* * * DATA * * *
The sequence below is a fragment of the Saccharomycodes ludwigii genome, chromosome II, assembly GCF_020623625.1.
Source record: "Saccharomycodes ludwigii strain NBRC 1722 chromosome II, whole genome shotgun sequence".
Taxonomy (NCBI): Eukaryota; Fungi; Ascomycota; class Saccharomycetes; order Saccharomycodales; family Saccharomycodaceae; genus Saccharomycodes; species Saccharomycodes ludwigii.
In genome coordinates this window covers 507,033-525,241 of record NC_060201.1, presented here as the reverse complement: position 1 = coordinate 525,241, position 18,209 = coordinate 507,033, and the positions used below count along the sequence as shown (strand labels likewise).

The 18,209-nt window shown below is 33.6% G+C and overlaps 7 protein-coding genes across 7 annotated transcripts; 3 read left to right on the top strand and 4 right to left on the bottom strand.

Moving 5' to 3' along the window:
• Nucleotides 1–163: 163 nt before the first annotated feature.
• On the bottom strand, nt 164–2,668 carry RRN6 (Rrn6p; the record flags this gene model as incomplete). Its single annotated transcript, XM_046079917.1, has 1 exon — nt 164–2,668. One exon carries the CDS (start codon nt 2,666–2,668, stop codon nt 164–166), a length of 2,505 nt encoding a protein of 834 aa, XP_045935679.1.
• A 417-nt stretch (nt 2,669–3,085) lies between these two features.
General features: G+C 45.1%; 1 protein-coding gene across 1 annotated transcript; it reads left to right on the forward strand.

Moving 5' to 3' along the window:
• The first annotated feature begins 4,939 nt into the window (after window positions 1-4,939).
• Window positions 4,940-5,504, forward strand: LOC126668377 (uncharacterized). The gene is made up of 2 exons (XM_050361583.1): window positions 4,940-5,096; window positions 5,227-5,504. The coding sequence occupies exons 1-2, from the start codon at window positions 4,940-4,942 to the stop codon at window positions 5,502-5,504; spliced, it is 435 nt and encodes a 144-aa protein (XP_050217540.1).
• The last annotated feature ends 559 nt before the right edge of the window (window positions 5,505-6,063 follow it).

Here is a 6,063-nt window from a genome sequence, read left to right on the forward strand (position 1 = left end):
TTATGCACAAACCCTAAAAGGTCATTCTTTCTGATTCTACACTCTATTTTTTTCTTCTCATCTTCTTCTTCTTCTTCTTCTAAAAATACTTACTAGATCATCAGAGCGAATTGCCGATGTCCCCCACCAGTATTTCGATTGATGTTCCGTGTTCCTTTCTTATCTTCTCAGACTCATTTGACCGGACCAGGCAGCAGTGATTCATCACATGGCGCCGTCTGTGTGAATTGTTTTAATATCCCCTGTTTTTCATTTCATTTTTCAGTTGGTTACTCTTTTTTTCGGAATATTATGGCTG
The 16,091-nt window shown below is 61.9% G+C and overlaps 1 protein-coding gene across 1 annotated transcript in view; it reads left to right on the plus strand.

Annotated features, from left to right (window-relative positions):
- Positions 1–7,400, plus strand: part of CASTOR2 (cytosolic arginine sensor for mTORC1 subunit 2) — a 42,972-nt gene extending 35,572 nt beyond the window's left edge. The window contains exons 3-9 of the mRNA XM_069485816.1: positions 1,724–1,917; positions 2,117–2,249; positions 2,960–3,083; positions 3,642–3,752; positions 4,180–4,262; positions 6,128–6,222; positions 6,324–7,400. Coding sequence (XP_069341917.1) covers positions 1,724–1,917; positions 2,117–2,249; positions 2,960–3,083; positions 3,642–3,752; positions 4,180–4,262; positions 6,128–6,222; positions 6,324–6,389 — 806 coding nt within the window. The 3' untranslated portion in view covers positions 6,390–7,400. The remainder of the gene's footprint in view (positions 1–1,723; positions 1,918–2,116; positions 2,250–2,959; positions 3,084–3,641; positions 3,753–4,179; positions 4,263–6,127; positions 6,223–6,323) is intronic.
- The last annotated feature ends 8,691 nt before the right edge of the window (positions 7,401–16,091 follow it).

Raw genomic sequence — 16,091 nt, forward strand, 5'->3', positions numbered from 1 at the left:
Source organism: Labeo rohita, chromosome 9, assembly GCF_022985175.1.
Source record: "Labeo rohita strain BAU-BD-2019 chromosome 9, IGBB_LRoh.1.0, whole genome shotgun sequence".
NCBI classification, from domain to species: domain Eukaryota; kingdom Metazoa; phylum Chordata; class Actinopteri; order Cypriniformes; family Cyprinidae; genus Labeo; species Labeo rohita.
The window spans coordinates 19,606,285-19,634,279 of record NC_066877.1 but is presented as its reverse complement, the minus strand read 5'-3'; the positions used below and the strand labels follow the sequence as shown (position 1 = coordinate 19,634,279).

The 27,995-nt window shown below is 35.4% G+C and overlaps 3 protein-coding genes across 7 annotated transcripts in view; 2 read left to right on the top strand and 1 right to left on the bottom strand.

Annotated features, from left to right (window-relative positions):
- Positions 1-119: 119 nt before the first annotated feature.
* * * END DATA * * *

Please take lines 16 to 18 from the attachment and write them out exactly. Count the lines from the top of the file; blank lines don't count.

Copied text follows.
TTATGCACAAACCCTAAAAGGTCATTCTTTCTGATTCTACACTCTATTTTTTTCTTCTCATCTTCTTCTTCTTCTTCTTCTAAAAATACTTACTAGATCATCAGAGCGAATTGCCGATGTCCCCCACCAGTATTTCGATTGATGTTCCGTGTTCCTTTCTTATCTTCTCAGACTCATTTGACCGGACCAGGCAGCAGTGATTCATCACATGGCGCCGTCTGTGTGAATTGTTTTAATATCCCCTGTTTTTCATTTCATTTTTCAGTTGGTTACTCTTTTTTTCGGAATATTATGGCTG
The 16,091-nt window shown below is 61.9% G+C and overlaps 1 protein-coding gene across 1 annotated transcript in view; it reads left to right on the plus strand.

Annotated features, from left to right (window-relative positions):